Nadal in Rome semis
ROME (AP): Rafael Nadal overcame a slow start to beat Stanislas Wawrinka 6-4, 6-1 in the quarter-finals of the Rome Masters yesterday.
Aiming for his fifth title at the Foro Italico in six years, Nadal had trouble finding his range off Wawrinka's powerful serve but finally managed to break the 26th-ranked Swiss player to close out the first set, then cruised from there.
Wawrinka, the 2008 runner-up, dropped only two points in his first four service games.
"The first set was level for a long time. He was holding serve much easier than me. All the games on my serve were harder than his," Nadal said. "But at 5-4 I started to play really well with some good drop shots."
Nadal then began approaching the net in the second set.
"I am going to the net more," he said. "You can go to the net more when you're dominating the points."
Nadal improved his record on clay this season to 8-0, having won the Monte Carlo Masters two weeks ago.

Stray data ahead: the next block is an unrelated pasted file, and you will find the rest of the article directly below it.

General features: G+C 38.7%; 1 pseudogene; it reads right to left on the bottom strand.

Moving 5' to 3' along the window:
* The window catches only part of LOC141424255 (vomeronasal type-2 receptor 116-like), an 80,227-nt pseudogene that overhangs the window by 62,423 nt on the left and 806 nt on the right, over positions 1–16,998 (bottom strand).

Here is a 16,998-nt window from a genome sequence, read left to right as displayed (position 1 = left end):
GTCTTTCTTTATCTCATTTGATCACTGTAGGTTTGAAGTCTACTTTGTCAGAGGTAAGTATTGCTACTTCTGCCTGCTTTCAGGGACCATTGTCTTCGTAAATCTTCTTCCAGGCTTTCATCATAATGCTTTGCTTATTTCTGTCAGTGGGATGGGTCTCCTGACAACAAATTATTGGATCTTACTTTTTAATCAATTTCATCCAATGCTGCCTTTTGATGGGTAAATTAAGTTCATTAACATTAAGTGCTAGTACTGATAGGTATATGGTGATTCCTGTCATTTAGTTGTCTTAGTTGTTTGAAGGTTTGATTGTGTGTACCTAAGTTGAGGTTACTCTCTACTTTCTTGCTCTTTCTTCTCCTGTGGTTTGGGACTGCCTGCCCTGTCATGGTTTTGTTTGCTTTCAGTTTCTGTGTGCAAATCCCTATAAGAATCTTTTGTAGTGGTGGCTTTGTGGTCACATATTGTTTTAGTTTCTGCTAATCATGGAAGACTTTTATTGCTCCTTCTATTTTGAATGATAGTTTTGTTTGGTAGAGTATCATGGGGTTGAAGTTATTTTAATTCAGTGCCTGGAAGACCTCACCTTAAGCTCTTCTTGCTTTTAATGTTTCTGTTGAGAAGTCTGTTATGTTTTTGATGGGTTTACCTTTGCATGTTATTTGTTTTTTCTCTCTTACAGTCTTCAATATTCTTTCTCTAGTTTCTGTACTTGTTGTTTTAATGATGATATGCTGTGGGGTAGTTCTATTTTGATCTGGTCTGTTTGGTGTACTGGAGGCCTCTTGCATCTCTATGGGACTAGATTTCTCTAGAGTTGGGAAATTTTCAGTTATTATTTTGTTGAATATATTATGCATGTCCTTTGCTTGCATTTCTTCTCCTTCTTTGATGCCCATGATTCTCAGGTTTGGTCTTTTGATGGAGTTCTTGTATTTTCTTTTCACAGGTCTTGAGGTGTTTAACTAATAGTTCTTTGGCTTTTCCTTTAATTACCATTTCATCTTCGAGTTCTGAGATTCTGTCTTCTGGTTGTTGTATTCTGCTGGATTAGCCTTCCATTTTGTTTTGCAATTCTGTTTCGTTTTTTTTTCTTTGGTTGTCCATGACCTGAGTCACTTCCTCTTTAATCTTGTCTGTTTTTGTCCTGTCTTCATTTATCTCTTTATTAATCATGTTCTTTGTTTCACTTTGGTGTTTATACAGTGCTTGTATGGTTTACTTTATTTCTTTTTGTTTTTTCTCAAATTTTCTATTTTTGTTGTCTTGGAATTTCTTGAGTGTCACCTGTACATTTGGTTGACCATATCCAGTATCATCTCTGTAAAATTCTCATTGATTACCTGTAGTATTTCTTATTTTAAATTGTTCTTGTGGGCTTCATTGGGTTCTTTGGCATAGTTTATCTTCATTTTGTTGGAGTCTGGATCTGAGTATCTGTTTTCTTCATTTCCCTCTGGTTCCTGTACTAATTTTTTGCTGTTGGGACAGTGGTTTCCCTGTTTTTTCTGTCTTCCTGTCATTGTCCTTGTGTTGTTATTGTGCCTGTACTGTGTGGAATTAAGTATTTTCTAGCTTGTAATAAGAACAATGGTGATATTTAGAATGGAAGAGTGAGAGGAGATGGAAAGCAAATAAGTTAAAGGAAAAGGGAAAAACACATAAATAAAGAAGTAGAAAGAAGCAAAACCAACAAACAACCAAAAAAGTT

"I played well, but I was definitely playing better in Monte Carlo," Nadal said.
Nadal's only loss at this French Open warm-up came against fellow Spaniard Juan Carlos Ferrero in the opening round two years ago, when he was bothered by a foot blister.
Nadal's semi-final opponent will be either Ernests Gulbis or Feliciano Lopez, who were playing the night match.
Earlier, Fernando Verdasco extended his impressive form on clay with a gruelling 7-6 (4), 3-6, 6-4 win over Novak Djokovic.
Verdasco has reached the final of his last two events - losing to Nadal in Monte Carlo and winning last week's Barcelona Open. In the semi-finals, Verdasco will face David Ferrer, who cruised past Jo-Wilfried Tsonga 6-4, 6-1.
Roger Federer and Swiss Davis Cup teammate Yves Allegro were eliminated from the doubles tournament by American pair John Isner and Sam Querrey 6-4, 6-4.
Federer lost his opener in singles to Gulbis on Tuesday.
Between Verdasco and Djokovic the first set alone lasted nearly 11/2 hours and the sixth-seeded Verdasco closed out the match with an ace down the middle after three hours, 18 minutes of long baseline rallies under a glaring sun.
"When you face someone who always makes you play one more shot on every point it's not easy to play a quick match," Djokovic said. "So I knew it was going to be a long match today.
"The match could have gone either way. It was decided by one or two points."